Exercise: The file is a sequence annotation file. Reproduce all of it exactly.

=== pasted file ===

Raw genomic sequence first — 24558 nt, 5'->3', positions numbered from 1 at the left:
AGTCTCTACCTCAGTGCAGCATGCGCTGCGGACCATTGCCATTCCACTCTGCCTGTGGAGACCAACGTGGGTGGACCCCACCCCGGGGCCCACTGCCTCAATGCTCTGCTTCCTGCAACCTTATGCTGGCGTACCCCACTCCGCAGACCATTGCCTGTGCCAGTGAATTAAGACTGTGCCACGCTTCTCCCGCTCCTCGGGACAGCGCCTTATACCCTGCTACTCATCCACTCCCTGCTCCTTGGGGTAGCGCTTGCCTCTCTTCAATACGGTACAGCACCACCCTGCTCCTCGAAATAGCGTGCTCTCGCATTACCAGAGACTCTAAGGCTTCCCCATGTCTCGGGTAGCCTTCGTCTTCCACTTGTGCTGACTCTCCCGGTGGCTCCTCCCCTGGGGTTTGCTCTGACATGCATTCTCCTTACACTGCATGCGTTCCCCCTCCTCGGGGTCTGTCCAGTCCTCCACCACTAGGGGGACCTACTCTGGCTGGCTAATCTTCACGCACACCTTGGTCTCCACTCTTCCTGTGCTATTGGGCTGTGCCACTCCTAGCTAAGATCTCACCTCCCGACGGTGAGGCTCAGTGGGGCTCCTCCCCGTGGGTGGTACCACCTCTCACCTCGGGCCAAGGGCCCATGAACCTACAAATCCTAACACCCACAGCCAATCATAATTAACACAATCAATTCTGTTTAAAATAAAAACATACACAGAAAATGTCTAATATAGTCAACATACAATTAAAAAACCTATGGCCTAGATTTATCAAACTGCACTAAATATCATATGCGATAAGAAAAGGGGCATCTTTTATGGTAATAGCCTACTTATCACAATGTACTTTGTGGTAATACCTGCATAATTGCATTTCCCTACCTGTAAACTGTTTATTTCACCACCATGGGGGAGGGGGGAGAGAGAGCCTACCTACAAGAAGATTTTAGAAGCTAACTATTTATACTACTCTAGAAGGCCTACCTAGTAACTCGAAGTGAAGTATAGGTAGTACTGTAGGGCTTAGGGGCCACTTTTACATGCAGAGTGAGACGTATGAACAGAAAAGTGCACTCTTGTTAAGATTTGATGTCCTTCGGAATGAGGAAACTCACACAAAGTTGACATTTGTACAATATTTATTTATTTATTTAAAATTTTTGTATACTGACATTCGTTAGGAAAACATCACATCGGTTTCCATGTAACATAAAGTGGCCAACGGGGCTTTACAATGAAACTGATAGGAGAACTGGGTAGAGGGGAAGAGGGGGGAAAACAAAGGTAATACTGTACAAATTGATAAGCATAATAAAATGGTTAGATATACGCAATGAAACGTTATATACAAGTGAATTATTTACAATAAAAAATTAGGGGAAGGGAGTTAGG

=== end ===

Raw genomic sequence first — 24558 nt, 5'->3', positions numbered from 1 at the left:
AGTCTCTACCTCAGTGCAGCATGCGCTGCGGACCATTGCCATTCCACTCTGCCTGTGGAGACCAACGTGGGTGGACCCCACCCCGGGGCCCACTGCCTCAATGCTCTGCTTCCTGCAACCTTATGCTGGCGTACCCCACTCCGCAGACCATTGCCTGTGCCAGTGAATTAAGACTGTGCCACGCTTCTCCCGCTCCTCGGGACAGCGCCTTATACCCTGCTACTCATCCACTCCCTGCTCCTTGGGGTAGCGCTTGCCTCTCTTCAATACGGTACAGCACCACCCTGCTCCTCGAAATAGCGTGCTCTCGCATTACCAGAGACTCTAAGGCTTCCCCATGTCTCGGGTAGCCTTCGTCTTCCACTTGTGCTGACTCTCCCGGTGGCTCCTCCCCTGGGGTTTGCTCTGACATGCATTCTCCTTACACTGCATGCGTTCCCCCTCCTCGGGGTCTGTCCAGTCCTCCACCACTAGGGGGACCTACTCTGGCTGGCTAATCTTCACGCACACCTTGGTCTCCACTCTTCCTGTGCTATTGGGCTGTGCCACTCCTAGCTAAGATCTCACCTCCCGACGGTGAGGCTCAGTGGGGCTCCTCCCCGTGGGTGGTACCACCTCTCACCTCGGGCCAAGGGCCCATGAACCTACAAATCCTAACACCCACAGCCAATCATAATTAACACAATCAATTCTGTTTAAAATAAAAACATACACAGAAAATGTCTAATATAGTCAACATACAATTAAAAAACCTATGGCCTAGATTTATCAAACTGCACTAAATATCATATGCGATAAGAAAAGGGGCATCTTTTATGGTAATAGCCTACTTATCACAATGTACTTTGTGGTAATACCTGCATAATTGCATTTCCCTACCTGTAAACTGTTTATTTCACCACCATGGGGGAGGGGGGAGAGAGAGCCTACCTACAAGAAGATTTTAGAAGCTAACTATTTATACTACTCTAGAAGGCCTACCTAGTAACTCGAAGTGAAGTATAGGTAGTACTGTAGGGCTTAGGGGCCACTTTTACATGCAGAGTGAGACGTATGAACAGAAAAGTGCACTCTTGTTAAGATTTGATGTCCTTCGGAATGAGGAAACTCACACAAAGTTGACATTTGTACAATATTTATTTATTTATTTAAAATTTTTGTATACTGACATTCGTTAGGAAAACATCACATCGGTTTCCATGTAACATAAAGTGGCCAACGGGGCTTTACAATGAAACTGATAGGAGAACTGGGTAGAGGGGAAGAGGGGGGAAAACAAAGGTAATACTGTACAAATTGATAAGCATAATAAAATGGTTAGATATACGCAATGAAACGTTATATACAAGTGAATTATTTACAATAAAAAATTAGGGGAAGGGAGTTAGG